The, I think, superlative Rolex TripLock and TwinLock OysterCrown designs work on the same principle, but in addition to the wear compensating primary sealing accomplished by the large tube top bearing gasket inside the cap of the crown, these Rolex design crown units also have multiple donut-shaped seals inside the crown tube that bear laterally against crown stem and tube walling for a back-up measure of water resistance even if the crown is unintentionally left loose or unscrewed. The TripLock version of the OysterCrown also has an additional gasket at the base of the crown tube that forms an initial or forward line of defence against moisture entering when the crown is screwed down in place
    Last edited by Rollon; 7th October 2018 at 10:49. Reason: Needed to rearrange several particularly poorly done technical descriptions

  3. #3
    Craftsman canuck's Avatar
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    Caribbean w/TripLock Tech

    Rolex make donuts? Is there a list for the more desirable ones? There must be otherwise why would they seal them?

  4. #4
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    Quote Originally Posted by canuck View Post
    Rolex make donuts? Is there a list for the more desirable ones? There must be otherwise why would they seal them?

    Uh, I don't know, but I sure as hell ain't gonna eat no rubber mini donut

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    Quote Originally Posted by Rollon View Post
    This thread I've started hasn't exactly invited an onslaught of outside comment, so, though a bit embarrassed to do it, I'll put up “a little” more, if for no other reason than it's kind of fun to post.
    There's probably a fair few folk like myself that have read with interest but have nothing of value to add, so I wouldn't take the silence as disinterest necessarily :)

  6. #6
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    Quote Originally Posted by gcleminson View Post
    There's probably a fair few folk like myself that have read with interest but have nothing of value to add, so I wouldn't take the silence as disinterest necessarily :)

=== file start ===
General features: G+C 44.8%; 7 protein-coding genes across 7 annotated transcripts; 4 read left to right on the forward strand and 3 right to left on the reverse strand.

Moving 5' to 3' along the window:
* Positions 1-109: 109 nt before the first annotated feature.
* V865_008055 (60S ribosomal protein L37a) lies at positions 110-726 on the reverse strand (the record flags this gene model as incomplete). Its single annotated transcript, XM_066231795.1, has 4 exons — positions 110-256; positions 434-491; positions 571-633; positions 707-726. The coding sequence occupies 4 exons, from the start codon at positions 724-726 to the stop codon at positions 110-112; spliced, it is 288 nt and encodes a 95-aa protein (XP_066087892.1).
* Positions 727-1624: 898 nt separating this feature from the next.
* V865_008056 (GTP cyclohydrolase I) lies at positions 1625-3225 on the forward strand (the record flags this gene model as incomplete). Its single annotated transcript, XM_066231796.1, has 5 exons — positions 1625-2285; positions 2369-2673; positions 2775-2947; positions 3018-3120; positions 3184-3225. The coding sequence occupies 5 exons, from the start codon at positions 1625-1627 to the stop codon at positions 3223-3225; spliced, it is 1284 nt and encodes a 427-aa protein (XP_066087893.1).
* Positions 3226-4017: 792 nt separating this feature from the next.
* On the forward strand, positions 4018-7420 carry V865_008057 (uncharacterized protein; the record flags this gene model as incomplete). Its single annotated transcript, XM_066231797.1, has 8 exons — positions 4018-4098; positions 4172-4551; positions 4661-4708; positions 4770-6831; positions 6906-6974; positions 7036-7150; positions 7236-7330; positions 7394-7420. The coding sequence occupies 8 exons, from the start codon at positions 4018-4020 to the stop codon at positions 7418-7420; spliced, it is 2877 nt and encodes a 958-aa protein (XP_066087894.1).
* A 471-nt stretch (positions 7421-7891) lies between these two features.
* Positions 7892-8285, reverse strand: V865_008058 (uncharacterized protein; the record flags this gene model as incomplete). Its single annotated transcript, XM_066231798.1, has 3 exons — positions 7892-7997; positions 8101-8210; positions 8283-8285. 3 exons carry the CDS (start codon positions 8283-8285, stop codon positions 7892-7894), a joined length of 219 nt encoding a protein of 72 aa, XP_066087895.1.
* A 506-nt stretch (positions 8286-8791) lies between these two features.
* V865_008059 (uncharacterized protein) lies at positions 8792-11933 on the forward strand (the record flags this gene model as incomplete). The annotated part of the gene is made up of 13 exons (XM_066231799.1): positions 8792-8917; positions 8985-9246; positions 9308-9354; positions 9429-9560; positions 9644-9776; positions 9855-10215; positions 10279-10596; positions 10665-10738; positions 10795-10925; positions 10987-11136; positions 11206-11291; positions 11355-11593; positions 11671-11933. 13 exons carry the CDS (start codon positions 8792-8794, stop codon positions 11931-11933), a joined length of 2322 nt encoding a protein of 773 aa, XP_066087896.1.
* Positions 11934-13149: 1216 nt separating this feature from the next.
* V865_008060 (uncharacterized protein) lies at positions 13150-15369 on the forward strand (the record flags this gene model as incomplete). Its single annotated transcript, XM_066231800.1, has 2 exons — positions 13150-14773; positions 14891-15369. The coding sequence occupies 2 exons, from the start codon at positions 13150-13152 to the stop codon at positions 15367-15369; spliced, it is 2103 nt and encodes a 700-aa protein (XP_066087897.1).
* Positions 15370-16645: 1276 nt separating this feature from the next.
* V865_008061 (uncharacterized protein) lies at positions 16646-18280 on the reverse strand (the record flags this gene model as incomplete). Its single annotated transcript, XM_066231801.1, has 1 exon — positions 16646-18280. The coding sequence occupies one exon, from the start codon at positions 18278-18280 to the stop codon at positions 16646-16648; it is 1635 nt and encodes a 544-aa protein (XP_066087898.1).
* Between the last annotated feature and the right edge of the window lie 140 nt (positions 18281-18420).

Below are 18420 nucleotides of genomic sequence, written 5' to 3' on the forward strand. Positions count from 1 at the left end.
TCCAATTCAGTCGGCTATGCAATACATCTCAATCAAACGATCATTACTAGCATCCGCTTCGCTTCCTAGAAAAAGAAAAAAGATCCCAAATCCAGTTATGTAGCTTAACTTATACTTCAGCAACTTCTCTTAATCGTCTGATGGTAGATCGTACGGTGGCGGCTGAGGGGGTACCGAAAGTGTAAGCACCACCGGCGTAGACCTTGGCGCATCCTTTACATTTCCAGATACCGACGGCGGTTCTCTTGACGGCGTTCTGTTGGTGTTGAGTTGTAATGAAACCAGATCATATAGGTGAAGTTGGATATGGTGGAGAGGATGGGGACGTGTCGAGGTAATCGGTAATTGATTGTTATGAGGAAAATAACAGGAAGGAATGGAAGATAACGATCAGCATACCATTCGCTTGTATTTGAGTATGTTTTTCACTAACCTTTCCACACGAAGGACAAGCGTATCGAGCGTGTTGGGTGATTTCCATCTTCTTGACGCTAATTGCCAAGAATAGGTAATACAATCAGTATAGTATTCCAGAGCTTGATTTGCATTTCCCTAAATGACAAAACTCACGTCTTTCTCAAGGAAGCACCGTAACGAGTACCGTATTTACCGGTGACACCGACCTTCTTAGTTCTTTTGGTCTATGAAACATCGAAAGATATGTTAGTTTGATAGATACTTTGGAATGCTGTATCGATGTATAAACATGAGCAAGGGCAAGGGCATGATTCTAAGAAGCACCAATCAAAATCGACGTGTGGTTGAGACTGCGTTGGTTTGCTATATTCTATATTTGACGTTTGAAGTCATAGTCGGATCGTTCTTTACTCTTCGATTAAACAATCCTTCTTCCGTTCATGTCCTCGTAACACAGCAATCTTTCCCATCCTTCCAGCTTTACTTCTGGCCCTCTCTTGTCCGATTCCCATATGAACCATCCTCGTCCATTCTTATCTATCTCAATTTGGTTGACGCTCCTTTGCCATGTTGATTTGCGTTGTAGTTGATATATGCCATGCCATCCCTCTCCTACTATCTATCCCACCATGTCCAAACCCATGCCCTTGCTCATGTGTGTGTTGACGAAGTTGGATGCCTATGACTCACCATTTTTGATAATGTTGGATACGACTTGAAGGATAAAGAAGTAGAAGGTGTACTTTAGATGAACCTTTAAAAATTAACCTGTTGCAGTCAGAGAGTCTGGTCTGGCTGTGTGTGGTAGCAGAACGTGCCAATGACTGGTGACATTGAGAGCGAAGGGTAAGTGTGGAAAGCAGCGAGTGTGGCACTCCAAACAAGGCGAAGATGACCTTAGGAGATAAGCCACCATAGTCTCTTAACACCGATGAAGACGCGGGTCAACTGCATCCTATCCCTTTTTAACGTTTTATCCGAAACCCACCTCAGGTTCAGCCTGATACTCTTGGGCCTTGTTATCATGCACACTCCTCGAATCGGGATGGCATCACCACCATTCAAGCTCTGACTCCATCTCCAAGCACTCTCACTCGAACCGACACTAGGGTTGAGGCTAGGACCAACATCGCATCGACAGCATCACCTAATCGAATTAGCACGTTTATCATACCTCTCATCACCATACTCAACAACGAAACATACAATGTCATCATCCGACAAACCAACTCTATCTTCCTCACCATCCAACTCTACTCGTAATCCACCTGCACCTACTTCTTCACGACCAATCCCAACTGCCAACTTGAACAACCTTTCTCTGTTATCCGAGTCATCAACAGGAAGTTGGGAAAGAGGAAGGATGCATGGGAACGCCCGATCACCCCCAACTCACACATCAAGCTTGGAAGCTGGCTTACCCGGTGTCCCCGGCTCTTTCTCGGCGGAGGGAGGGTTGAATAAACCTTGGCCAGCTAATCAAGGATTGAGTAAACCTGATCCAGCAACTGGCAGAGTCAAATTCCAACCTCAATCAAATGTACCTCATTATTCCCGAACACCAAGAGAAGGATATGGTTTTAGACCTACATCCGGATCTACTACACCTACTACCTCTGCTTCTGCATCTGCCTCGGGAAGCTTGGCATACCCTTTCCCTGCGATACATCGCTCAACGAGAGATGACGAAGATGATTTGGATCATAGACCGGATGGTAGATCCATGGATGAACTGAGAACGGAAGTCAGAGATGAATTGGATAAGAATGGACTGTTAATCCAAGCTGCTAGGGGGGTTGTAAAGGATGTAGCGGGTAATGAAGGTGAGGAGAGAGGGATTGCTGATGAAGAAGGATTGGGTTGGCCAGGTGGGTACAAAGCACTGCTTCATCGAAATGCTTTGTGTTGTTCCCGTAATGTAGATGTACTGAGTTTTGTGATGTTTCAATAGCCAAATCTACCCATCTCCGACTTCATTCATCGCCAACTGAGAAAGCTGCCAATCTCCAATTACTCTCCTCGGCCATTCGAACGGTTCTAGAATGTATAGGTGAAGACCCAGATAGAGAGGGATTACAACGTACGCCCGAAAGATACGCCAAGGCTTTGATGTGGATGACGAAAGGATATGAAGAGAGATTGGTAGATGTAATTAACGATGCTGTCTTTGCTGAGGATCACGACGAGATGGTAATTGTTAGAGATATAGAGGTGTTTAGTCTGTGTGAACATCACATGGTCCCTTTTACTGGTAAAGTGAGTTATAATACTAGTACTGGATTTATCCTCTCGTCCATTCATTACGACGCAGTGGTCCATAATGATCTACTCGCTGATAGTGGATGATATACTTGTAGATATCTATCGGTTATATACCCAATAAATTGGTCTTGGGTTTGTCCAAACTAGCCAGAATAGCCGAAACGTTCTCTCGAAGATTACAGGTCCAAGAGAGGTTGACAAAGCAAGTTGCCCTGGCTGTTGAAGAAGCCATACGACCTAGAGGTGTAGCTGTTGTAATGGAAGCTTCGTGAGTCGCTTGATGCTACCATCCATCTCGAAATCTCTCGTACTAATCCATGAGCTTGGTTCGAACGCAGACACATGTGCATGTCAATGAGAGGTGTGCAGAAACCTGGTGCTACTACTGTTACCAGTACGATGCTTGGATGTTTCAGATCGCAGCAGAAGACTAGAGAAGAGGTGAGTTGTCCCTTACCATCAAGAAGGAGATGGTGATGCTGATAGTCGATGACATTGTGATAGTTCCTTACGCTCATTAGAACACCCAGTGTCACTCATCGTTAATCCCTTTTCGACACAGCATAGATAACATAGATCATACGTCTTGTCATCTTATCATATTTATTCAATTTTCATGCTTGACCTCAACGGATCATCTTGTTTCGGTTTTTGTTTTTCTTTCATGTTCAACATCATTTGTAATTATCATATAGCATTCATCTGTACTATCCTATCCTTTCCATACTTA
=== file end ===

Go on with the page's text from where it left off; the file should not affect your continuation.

Agreed... I love the idea but donít have the vocabulary to add anything.. hence all I understood was something about Rolex donuts.


    Sent from my iPhone using Tapatalk

  7. #7
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    Quote Originally Posted by gcleminson View Post
    There's probably a fair few folk like myself that have read with interest but have nothing of value to add, so I wouldn't take the silence as disinterest necessarily :)
    Quote Originally Posted by canuck View Post
    Agreed... I love the idea but ............ something about Rolex donuts. .............

    Thank you each for your kind comments.

    BTW, I did actually mean it when I said above that just putting words to everything I was thinking regarding the possibility of a TF Caribbean case diver and posting it up was kind of fun in itself. But even if only the two of you and maybe a few others here found even just a bit of interest or new information or anything else of any use whatever from it, that still makes it more than well worth it to me and the only thing that's bothering me is that I happen to have just noticed that I mispelled “Amphib-E-an” up there ( how did I do that, damn-it!? ) Rollon
    Last edited by Rollon; 7th October 2018 at 00:56.

  8. #8
    I recall one of your earlier posts ( years back) which left me slightly breathless as well.

    You put more thought into this than I suspect whole government departments manage with matters of national importance..!

  9. #9
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    Quote Originally Posted by Hubs View Post
    I recall one of your earlier posts ( years back) which left me slightly breathless as well.

    You put more thought into this than I suspect whole government departments manage with matters of national importance..!

    Well thank you very much, you are very kind to say that. I can't say I've ever been compared to government bureaucracy before, but as long as I come out as favourable in contrast, I'm very good with it (my first thought was that you meant I was like government bureaucracy on steroids or something, but then I thought, nah, nah, he didn't mean that, ........ uhm, ..... you didn't mean that, ...... uh, ... right ................................??

    Hubs, thank you very much, and I mean that, Rollon